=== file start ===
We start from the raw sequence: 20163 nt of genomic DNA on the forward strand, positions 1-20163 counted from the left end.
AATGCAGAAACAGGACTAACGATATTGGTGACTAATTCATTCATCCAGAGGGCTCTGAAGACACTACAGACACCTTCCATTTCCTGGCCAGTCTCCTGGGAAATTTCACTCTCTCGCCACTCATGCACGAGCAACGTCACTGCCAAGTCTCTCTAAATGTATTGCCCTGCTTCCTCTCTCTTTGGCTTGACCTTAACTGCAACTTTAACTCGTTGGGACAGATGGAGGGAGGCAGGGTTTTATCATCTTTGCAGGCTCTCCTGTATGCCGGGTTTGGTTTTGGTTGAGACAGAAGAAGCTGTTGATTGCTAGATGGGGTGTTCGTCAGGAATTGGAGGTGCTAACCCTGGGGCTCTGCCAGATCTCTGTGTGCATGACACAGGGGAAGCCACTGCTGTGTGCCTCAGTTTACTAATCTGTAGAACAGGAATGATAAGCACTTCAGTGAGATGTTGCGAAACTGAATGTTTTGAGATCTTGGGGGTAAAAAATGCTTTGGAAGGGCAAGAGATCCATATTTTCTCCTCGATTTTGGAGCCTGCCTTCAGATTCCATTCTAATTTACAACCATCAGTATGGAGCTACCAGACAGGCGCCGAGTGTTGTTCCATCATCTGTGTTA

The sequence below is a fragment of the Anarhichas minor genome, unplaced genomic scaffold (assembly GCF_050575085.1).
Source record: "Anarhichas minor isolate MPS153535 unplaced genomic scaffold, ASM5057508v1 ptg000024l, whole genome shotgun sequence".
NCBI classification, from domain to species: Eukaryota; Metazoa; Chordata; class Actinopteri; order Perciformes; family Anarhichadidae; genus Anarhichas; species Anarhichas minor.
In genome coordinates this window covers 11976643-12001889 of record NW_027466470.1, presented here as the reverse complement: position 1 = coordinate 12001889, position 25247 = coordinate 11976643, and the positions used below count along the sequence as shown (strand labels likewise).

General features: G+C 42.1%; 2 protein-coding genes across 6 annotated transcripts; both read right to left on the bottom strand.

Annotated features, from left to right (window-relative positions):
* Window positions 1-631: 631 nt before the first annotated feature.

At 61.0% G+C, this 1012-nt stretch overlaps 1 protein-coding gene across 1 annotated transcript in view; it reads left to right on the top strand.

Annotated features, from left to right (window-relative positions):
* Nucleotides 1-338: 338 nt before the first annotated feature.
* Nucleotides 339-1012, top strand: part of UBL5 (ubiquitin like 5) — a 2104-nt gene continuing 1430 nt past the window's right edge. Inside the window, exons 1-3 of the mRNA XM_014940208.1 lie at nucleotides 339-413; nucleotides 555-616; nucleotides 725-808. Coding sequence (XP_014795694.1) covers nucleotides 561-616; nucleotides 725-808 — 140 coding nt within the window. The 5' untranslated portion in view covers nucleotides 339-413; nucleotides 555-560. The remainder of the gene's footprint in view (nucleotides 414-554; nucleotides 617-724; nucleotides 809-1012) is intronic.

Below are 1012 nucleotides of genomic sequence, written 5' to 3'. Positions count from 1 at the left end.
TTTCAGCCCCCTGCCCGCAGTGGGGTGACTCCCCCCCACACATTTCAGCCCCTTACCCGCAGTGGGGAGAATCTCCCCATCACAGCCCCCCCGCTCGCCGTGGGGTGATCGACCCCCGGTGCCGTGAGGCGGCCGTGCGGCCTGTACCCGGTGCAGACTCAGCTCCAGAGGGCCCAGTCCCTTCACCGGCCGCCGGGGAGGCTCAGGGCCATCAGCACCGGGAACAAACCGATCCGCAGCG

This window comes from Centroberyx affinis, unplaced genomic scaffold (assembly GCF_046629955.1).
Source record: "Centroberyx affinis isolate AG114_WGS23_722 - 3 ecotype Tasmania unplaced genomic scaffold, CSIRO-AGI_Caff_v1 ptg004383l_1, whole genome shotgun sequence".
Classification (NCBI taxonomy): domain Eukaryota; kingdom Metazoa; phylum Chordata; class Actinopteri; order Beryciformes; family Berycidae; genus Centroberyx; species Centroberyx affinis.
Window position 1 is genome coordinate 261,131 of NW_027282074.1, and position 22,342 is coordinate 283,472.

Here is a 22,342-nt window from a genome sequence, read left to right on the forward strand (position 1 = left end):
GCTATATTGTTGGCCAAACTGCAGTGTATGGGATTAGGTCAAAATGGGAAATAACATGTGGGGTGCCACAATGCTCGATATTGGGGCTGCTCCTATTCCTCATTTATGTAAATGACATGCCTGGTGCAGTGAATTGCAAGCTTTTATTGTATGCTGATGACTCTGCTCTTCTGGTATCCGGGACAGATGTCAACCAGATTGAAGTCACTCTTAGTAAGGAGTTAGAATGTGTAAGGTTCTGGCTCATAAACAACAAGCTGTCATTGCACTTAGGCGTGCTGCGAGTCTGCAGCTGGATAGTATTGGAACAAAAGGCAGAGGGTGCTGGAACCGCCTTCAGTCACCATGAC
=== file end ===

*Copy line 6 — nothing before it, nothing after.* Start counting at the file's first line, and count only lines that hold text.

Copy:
In genome coordinates this window covers 11976643-12001889 of record NW_027466470.1, presented here as the reverse complement: position 1 = coordinate 12001889, position 25247 = coordinate 11976643, and the positions used below count along the sequence as shown (strand labels likewise).